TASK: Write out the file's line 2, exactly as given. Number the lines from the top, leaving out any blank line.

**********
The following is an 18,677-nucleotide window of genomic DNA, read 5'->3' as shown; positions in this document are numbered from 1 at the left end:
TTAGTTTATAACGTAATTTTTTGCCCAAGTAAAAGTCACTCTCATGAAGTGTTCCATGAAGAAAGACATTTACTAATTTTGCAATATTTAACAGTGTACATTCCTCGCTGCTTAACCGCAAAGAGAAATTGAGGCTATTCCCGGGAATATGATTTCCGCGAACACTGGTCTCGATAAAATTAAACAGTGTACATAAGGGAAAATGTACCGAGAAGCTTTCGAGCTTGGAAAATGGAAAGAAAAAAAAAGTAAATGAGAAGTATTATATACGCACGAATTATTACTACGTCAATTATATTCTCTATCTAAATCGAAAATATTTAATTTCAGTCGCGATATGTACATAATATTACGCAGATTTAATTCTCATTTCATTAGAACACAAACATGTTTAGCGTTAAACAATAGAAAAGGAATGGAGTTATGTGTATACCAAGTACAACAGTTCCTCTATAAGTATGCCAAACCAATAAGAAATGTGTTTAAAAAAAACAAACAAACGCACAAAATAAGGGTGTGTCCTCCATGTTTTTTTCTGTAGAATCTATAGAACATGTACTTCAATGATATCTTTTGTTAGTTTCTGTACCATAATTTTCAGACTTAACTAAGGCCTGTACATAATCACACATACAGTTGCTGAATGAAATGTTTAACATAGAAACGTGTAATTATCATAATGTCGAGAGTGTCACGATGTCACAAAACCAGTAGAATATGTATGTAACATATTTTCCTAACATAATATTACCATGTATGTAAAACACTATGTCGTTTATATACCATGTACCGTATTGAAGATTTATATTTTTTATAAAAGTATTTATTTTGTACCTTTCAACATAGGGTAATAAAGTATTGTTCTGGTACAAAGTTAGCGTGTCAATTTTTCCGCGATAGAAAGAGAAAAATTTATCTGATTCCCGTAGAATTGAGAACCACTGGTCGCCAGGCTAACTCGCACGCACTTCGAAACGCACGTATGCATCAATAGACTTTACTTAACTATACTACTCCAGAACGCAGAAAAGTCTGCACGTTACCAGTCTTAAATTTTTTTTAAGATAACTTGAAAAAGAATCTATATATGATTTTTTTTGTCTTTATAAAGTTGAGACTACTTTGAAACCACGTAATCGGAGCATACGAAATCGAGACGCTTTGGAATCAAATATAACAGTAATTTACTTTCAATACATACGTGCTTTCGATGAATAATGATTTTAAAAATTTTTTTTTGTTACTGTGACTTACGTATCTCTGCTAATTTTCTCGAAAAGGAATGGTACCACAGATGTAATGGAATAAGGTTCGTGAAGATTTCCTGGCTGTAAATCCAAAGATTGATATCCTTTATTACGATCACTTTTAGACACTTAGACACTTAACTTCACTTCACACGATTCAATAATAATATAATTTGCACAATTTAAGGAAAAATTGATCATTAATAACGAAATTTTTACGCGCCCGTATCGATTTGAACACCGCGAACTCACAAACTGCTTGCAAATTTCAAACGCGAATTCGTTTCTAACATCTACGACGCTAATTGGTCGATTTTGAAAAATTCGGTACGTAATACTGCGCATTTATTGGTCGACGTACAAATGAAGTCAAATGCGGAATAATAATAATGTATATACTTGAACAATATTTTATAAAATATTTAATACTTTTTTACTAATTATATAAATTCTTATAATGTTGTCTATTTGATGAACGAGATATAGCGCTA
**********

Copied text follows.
TTAGTTTATAACGTAATTTTTTGCCCAAGTAAAAGTCACTCTCATGAAGTGTTCCATGAAGAAAGACATTTACTAATTTTGCAATATTTAACAGTGTACATTCCTCGCTGCTTAACCGCAAAGAGAAATTGAGGCTATTCCCGGGAATATGATTTCCGCGAACACTGGTCTCGATAAAATTAAACAGTGTACATAAGGGAAAATGTACCGAGAAGCTTTCGAGCTTGGAAAATGGAAAGAAAAAAAAAGTAAATGAGAAGTATTATATACGCACGAATTATTACTACGTCAATTATATTCTCTATCTAAATCGAAAATATTTAATTTCAGTCGCGATATGTACATAATATTACGCAGATTTAATTCTCATTTCATTAGAACACAAACATGTTTAGCGTTAAACAATAGAAAAGGAATGGAGTTATGTGTATACCAAGTACAACAGTTCCTCTATAAGTATGCCAAACCAATAAGAAATGTGTTTAAAAAAAACAAACAAACGCACAAAATAAGGGTGTGTCCTCCATGTTTTTTTCTGTAGAATCTATAGAACATGTACTTCAATGATATCTTTTGTTAGTTTCTGTACCATAATTTTCAGACTTAACTAAGGCCTGTACATAATCACACATACAGTTGCTGAATGAAATGTTTAACATAGAAACGTGTAATTATCATAATGTCGAGAGTGTCACGATGTCACAAAACCAGTAGAATATGTATGTAACATATTTTCCTAACATAATATTACCATGTATGTAAAACACTATGTCGTTTATATACCATGTACCGTATTGAAGATTTATATTTTTTATAAAAGTATTTATTTTGTACCTTTCAACATAGGGTAATAAAGTATTGTTCTGGTACAAAGTTAGCGTGTCAATTTTTCCGCGATAGAAAGAGAAAAATTTATCTGATTCCCGTAGAATTGAGAACCACTGGTCGCCAGGCTAACTCGCACGCACTTCGAAACGCACGTATGCATCAATAGACTTTACTTAACTATACTACTCCAGAACGCAGAAAAGTCTGCACGTTACCAGTCTTAAATTTTTTTTAAGATAACTTGAAAAAGAATCTATATATGATTTTTTTTGTCTTTATAAAGTTGAGACTACTTTGAAACCACGTAATCGGAGCATACGAAATCGAGACGCTTTGGAATCAAATATAACAGTAATTTACTTTCAATACATACGTGCTTTCGATGAATAATGATTTTAAAAATTTTTTTTTGTTACTGTGACTTACGTATCTCTGCTAATTTTCTCGAAAAGGAATGGTACCACAGATGTAATGGAATAAGGTTCGTGAAGATTTCCTGGCTGTAAATCCAAAGATTGATATCCTTTATTACGATCACTTTTAGACACTTAGACACTTAACTTCACTTCACACGATTCAATAATAATATAATTTGCACAATTTAAGGAAAAATTGATCATTAATAACGAAATTTTTACGCGCCCGTATCGATTTGAACACCGCGAACTCACAAACTGCTTGCAAATTTCAAACGCGAATTCGTTTCTAACATCTACGACGCTAATTGGTCGATTTTGAAAAATTCGGTACGTAATACTGCGCATTTATTGGTCGACGTACAAATGAAGTCAAATGCGGAATAATAATAATGTATATACTTGAACAATATTTTATAAAATATTTAATACTTTTTTACTAATTATATAAATTCTTATAATGTTGTCTATTTGATGAACGAGATATAGCGCTA